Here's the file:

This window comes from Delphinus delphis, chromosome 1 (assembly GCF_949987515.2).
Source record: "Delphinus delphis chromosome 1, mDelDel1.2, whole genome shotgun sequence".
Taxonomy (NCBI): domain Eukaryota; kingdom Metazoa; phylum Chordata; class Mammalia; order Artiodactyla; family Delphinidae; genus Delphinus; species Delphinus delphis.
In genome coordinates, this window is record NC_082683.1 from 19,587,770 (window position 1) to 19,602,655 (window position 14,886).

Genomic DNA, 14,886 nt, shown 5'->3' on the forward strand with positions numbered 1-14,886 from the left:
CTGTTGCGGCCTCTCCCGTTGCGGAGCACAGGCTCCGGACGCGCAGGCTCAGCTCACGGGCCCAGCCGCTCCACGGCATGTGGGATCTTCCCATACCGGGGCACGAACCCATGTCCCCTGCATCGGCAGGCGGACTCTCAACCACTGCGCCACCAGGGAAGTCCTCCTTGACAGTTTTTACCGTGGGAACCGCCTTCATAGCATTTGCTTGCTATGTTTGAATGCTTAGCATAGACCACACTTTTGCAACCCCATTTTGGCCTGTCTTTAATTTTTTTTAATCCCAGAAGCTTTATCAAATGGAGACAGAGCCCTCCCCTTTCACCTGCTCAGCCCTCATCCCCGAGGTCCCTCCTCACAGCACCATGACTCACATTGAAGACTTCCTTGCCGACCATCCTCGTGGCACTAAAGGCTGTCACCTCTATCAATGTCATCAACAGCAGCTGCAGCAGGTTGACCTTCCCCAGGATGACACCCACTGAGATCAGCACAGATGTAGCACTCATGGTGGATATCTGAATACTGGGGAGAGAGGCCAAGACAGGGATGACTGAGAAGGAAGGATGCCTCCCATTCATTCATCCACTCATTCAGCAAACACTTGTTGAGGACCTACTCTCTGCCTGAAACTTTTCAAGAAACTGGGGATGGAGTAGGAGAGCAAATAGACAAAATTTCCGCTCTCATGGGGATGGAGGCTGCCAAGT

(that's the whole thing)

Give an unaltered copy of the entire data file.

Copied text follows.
This window comes from Delphinus delphis, chromosome 1 (assembly GCF_949987515.2).
Source record: "Delphinus delphis chromosome 1, mDelDel1.2, whole genome shotgun sequence".
Taxonomy (NCBI): domain Eukaryota; kingdom Metazoa; phylum Chordata; class Mammalia; order Artiodactyla; family Delphinidae; genus Delphinus; species Delphinus delphis.
In genome coordinates, this window is record NC_082683.1 from 19,587,770 (window position 1) to 19,602,655 (window position 14,886).

Genomic DNA, 14,886 nt, shown 5'->3' on the forward strand with positions numbered 1-14,886 from the left:
CTGTTGCGGCCTCTCCCGTTGCGGAGCACAGGCTCCGGACGCGCAGGCTCAGCTCACGGGCCCAGCCGCTCCACGGCATGTGGGATCTTCCCATACCGGGGCACGAACCCATGTCCCCTGCATCGGCAGGCGGACTCTCAACCACTGCGCCACCAGGGAAGTCCTCCTTGACAGTTTTTACCGTGGGAACCGCCTTCATAGCATTTGCTTGCTATGTTTGAATGCTTAGCATAGACCACACTTTTGCAACCCCATTTTGGCCTGTCTTTAATTTTTTTTAATCCCAGAAGCTTTATCAAATGGAGACAGAGCCCTCCCCTTTCACCTGCTCAGCCCTCATCCCCGAGGTCCCTCCTCACAGCACCATGACTCACATTGAAGACTTCCTTGCCGACCATCCTCGTGGCACTAAAGGCTGTCACCTCTATCAATGTCATCAACAGCAGCTGCAGCAGGTTGACCTTCCCCAGGATGACACCCACTGAGATCAGCACAGATGTAGCACTCATGGTGGATATCTGAATACTGGGGAGAGAGGCCAAGACAGGGATGACTGAGAAGGAAGGATGCCTCCCATTCATTCATCCACTCATTCAGCAAACACTTGTTGAGGACCTACTCTCTGCCTGAAACTTTTCAAGAAACTGGGGATGGAGTAGGAGAGCAAATAGACAAAATTTCCGCTCTCATGGGGATGGAGGCTGCCAAGT